(6) Next, continuing to work in the Channels dialog, lets remove the yellow component of our Red Mask from the Spot Color 1 channel (our "real" yellow channel.) Click on the Spot Color 1 channel to make it active and open the Calculations dialog from the Image menu. As before, our selected channel appears as both Source 1 and Source 2 but we want to use the Red Mask image as Source 1. Once again, we don't need to invert our Source 1 (Red Mask), but we do need to check Invert for Source 2. Blending is still Subtract, Opacity 100%, Offset 0, Scale 1, Mask blank, and Result "New Channel." OK to put the result of the subtraction in a new channel, which will probably have the name "Spot Color 2" (Photoshop may have temporarily "learned" that we don't want Alpha channels.) The new "Spot Color 2" channel now represents our new unmasked Yellow channel and it is still Inverted, so Invert it to return it to the subtractive black dye mode (Image > Adjust > Invert (or Ctrl+i) with only the Spot Color 2 channel highlighted.) You can now compare the original Yellow channel with Spot Color 1 and Spot Color 2 to see the effects of "peeling off" two layers of yellow mask. Pure black still represents pure yellow in the Grayscale representation of the yellow channel, so Spot Color 2 should be less black than Spot Color 1 which should be less black than the Yellow channel. We can now replace the contents of the Yellow channel with the Spot Color 2 contents. Click on the Spot Color 2 channel, Select All (Ctrl+a) and Edit Copy (Ctrl+c) to put it on the ClipBoard. Click on the Yellow channel and Paste in (Ctrl+v) the new contents. We have no further use for the Spot Color 1 and Spot Color 2 channels, so we can simply drag them to the Trashcan icon at the bottom of the Channels dialog box.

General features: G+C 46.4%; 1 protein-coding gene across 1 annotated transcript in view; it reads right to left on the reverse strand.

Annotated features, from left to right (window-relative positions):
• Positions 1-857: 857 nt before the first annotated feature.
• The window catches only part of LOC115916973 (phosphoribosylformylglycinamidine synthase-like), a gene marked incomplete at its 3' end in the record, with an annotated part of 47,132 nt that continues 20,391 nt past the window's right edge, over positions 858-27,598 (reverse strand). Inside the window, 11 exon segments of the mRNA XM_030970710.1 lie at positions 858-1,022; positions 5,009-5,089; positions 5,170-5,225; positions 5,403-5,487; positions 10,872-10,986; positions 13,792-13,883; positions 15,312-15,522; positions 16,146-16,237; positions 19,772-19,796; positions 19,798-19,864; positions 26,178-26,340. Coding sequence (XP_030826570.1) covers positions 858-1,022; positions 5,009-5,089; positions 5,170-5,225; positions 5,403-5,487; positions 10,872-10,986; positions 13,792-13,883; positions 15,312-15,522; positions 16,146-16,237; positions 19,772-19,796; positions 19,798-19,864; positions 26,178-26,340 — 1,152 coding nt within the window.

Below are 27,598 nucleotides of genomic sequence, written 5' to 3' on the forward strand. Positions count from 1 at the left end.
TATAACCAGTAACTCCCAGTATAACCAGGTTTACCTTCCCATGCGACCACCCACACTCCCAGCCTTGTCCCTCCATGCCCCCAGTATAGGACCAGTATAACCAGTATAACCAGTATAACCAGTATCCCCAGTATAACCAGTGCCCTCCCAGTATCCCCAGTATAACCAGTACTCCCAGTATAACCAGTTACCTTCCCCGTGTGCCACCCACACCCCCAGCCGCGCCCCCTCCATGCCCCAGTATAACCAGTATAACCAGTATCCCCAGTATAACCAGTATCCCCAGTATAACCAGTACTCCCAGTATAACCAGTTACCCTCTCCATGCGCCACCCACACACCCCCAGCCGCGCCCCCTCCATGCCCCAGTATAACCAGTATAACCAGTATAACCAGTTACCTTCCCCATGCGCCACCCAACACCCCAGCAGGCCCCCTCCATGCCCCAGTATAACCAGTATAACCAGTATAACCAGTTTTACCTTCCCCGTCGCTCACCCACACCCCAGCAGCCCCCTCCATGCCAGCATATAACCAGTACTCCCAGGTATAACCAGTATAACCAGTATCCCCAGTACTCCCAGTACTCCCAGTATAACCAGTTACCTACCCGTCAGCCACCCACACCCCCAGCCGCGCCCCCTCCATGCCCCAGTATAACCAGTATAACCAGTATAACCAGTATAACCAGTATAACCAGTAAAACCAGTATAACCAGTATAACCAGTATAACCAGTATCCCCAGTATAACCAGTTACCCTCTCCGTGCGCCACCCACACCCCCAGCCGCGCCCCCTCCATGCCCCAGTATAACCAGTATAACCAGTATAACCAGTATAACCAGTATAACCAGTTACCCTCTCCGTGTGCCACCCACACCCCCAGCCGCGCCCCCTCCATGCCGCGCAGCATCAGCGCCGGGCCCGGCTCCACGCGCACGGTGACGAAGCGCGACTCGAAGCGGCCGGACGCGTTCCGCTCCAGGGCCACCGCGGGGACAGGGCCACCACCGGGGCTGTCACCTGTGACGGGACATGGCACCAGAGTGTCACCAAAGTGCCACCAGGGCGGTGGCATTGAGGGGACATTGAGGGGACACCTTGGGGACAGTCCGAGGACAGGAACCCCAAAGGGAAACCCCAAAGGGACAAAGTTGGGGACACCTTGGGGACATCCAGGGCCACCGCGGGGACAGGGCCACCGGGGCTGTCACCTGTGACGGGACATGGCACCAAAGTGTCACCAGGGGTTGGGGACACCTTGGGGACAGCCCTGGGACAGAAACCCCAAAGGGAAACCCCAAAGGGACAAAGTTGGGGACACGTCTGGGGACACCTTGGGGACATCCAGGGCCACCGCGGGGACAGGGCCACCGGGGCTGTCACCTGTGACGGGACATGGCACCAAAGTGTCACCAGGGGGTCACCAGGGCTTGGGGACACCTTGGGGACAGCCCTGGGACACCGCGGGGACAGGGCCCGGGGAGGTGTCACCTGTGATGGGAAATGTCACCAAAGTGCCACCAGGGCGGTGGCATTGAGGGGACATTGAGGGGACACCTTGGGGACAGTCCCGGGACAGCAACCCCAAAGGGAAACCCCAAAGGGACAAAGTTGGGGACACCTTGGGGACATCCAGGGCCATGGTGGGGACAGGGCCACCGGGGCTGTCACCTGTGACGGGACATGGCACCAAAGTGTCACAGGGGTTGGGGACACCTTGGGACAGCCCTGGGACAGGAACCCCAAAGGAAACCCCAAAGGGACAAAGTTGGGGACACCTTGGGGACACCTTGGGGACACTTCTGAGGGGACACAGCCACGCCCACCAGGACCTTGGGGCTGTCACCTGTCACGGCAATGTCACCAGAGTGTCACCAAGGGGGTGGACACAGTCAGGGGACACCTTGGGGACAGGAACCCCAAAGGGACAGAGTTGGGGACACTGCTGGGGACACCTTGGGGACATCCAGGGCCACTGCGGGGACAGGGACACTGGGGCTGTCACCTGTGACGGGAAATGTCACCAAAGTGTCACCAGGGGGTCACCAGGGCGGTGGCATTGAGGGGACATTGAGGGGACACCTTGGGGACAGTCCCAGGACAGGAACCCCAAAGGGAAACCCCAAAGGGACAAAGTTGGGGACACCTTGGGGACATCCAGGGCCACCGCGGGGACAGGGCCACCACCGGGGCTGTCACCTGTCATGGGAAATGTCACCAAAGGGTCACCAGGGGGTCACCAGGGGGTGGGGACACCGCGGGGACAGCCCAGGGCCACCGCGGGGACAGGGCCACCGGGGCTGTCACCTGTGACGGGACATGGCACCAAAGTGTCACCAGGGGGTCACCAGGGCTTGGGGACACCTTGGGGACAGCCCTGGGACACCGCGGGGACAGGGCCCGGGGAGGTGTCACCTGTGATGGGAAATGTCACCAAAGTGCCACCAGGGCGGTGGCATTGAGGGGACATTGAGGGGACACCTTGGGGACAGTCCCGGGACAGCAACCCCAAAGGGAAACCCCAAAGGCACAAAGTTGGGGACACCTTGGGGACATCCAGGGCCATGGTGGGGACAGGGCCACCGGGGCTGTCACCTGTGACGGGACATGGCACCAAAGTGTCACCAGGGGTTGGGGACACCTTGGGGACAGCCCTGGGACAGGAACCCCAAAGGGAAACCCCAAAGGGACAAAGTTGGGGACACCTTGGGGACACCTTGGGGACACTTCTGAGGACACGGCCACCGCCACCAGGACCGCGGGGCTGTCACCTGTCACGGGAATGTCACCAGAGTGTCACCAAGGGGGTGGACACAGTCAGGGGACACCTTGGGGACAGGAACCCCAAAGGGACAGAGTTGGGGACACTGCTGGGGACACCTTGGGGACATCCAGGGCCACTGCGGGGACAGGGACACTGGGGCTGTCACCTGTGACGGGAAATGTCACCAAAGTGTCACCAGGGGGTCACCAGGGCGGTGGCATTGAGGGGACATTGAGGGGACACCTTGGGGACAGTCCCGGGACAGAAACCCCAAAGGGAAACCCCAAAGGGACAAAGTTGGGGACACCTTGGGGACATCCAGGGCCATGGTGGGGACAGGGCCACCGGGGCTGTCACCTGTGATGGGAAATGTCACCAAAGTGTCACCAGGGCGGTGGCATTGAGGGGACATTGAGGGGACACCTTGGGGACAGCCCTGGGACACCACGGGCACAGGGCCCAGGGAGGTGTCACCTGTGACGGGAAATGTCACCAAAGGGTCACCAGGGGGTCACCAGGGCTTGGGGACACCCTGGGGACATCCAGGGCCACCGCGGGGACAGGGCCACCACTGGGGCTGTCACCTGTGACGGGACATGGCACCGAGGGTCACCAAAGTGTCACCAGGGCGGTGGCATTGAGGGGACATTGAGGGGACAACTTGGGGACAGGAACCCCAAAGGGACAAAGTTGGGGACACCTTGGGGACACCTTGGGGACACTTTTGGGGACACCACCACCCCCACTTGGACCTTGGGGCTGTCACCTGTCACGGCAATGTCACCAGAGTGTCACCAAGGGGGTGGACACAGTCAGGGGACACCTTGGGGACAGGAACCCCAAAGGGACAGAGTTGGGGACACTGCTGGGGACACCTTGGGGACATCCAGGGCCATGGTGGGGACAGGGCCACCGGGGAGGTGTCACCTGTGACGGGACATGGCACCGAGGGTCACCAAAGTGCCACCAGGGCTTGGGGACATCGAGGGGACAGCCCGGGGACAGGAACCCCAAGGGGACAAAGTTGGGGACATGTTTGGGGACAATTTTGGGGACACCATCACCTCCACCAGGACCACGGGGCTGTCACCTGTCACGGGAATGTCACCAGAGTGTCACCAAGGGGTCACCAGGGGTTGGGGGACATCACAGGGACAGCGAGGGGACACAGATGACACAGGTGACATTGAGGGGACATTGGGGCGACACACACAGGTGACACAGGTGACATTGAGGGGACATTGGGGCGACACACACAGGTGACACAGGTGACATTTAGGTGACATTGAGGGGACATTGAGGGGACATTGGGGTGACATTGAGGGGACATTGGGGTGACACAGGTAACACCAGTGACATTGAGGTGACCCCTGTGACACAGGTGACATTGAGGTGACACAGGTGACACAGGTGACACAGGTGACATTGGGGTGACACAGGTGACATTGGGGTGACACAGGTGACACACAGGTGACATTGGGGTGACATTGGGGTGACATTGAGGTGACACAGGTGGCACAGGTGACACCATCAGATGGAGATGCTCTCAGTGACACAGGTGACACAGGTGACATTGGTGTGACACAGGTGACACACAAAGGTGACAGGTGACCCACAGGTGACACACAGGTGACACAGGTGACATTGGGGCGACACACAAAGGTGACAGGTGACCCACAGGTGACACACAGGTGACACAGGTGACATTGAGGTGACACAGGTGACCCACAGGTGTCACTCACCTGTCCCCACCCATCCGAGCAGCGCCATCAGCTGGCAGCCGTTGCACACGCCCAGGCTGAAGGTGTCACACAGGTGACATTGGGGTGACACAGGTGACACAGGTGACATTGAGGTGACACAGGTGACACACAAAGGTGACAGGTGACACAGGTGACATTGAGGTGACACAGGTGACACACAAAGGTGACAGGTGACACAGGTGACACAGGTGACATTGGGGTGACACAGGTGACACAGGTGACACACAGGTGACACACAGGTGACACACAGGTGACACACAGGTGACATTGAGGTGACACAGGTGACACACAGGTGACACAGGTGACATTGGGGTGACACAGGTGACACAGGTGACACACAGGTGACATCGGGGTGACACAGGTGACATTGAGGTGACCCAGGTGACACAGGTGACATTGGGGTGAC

(7) We now want to strip the magenta layer of the Red Mask from the Magenta channel of the Parent image. On the Channels dialog, click on the Magenta channel so that it is the only highlighted channel of the Parent image. Open the Calculations dialog and change Source 1 to the Red Mask image. As before, Source 1 does not need Invert checked, but Source 2 does. OK to create a new channel containing the result of the subtraction. The new channel is probably named "Alpha 1" (Photoshop forgets) so double-click it to open the Channel Options dialog box and check Spot Color. (Don't worry that the Spot Color color square appears as yellow -- we are just going to use the Grayscale information.) The name of the channel changes to Spot Color 1. While it is still the only active channel, Invert it.

(8) The Spot Color 1 channel now represents our revised Magenta channel which has had the red mask of the filmbase's Cyan layer removed from it. Compare Spot Color 1 with the Magenta channel to see that Spot Color 1 has less magenta dye (black) than the original Magenta channel. We ill now copy the contents of the Spot Color 1 channel to the Magenta channel. If Select All is still not in effect, do a Select All and click on the Spot Color 1 channel to select it and Copy it. Click on the Magenta channel and Paste. The Magenta channel has now had its part of the orange mask removed. We no longer need the Spot Color 1 channel, so we can drag it to the Channels TrashCan.